Aside from the euphoria of finally seeing your baby and holding him/her in your arms for the first time and enjoying the special moment and memories, your body has just gone through a lot!
The period after your baby is born is where your uterus contracts, (returning to its normal size) and is called the puerperium. After the birth you will experience after pains, a result of your uterus contracting. These pains will feel like period pains or Braxton Hicks' Contractions. To relieve pain you may want to have a bath or use a hot water bottle.
After the birth of your baby, your midwife (or care giver) will check your blood pressure, pulse, uterus and vaginal bleeding (lochia). Your body and hormones have just gone through a huge change in a very short amount of time. Naturally you are likely to be very tired and will probably want to make the most of resting and relaxing while you are in hospital (if you have chosen home birth make sure you can relax and let your family look after you).
After delivery you will have a vaginal discharge called Lochia. Lochia is the vaginal discharge from your healing uterus. This usually lasts on average 21 days or can persist up to 6 weeks. Breastfeeding can help reduce the duration of lochia because the hormone oxytoxin released when breastfeeding causes the uterus to contract also.
Lochia discharges have three distinct phases. The first stage, about 4 days after birth is bright red and may be as heavy as or heavier than a period. Discharge then gradually reduces and colour changes to a pink or brownish colour as the lining of your uterus is shed. In the last stage, discharge will be yellowish/white. If you are still experiencing heavy bleeding after two weeks see your doctor.
Cervix and Vagina
Your cervix and vagina will have stretched a lot during the birth of your baby and will be tender and slack (this will not be permanent). While your cervix will return it's shape after about a week. To help your vagina return to shape continue to practice your pelvic floor exercises.
After having a caesarean wound you need to relax and not put strain on your stomach muscles to aid in your recovery. Avoid lifting heavy objects, climbing stairs and be careful how you get up out of chairs and bed, as your stomach muscles are used a lot.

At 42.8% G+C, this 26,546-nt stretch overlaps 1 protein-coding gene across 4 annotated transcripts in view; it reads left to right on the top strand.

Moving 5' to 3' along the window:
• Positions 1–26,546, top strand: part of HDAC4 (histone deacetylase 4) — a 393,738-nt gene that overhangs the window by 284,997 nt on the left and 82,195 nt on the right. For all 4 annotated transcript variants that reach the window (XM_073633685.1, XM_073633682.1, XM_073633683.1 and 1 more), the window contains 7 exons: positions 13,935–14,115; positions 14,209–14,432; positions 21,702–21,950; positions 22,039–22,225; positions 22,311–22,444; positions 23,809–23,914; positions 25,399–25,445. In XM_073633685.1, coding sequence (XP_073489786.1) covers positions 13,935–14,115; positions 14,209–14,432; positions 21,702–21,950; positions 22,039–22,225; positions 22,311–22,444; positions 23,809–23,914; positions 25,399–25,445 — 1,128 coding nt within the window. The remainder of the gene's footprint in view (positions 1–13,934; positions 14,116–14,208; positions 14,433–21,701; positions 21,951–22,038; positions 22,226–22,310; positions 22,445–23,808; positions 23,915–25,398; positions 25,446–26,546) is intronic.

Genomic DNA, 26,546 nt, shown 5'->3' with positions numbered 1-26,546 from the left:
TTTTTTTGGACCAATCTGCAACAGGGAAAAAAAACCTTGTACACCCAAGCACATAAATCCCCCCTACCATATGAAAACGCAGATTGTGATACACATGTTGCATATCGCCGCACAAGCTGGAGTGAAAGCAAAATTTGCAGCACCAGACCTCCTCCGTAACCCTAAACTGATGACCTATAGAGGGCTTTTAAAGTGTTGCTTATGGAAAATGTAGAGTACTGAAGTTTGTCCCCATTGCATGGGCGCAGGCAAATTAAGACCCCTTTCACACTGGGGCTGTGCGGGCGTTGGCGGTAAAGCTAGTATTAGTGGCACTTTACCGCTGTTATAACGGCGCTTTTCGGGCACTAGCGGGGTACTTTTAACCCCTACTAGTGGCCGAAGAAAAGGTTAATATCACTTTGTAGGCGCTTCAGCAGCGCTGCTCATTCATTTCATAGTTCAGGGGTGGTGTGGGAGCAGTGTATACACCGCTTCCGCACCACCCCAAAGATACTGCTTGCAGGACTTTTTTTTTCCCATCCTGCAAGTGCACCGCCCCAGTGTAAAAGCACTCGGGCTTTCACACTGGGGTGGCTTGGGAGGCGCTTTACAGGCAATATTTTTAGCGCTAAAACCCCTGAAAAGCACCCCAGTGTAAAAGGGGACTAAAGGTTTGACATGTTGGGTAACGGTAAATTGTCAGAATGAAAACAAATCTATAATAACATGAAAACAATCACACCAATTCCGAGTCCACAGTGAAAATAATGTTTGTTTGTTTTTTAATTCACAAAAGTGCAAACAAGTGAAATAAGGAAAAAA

Because an episiotomy wound is in a very moist area it can often be quite painful and tender while it is healing. Stitches will dissolve after about 5 days. Going to the lavatory may be quite painful, particularly if you sit on the seat. You might want to try standing so that urine (which is acidic and aggravates the wound) does not touch the wound, or pour warm water over yourself as you pass urine. Keep this area as clean as possible.
Your body will now be starting to recover and get back to normal. You may experience bladder (See Stress Incontinence - in Mum section) and bowel discomforts so try to drink plenty of fluids and maintain a healthy diet - to fuel both you and your breast feeding baby.
Following the birth of your baby you will experience some heavy bleeding for the first few days. This is the time that you'll need to use a pad that is longer than usual, like Libra Maternity. They are super absorbent, but ultra thin and extra long with wings, for extra protection and comfort. You're probably going to need about 2-3 packs of Libra Maternity for the first week. At this exciting and busy time, the last thing you need to worry about is a leaking pad. Libra Maternity pads help you feel comfortable and protected, without the bulk.
Libra have also added a drop of nature to our pads. Aloe Vera is known for its soothing properties and after the birth you will need all the soothing you can get!!
After the initial heavy flow you can move from this longer maternity pad to a regular pad. Libra Invisible BodyFit is perfect for this next stage.
It's back! Well it may take between 6 to 18 weeks, but if you resume having a sex life you will still need to take precautions. Although you may not have your period yet ovulation occurs before pregnancy.
The length of time you spend in hospital after birth really depends on the type of delivery you have. If all things went well with no complications you're likely to be discharged within a couple of days. If you had a caesarean section or your baby has complications you may have to stay up to 5 days or more.
When you leave the hospital don't be afraid that you'll be left on your own. Your midwife will continue to look after you for about the first 6 weeks after having your baby, helping you get into the swing of things. Mothers who have already had children will know what to expect.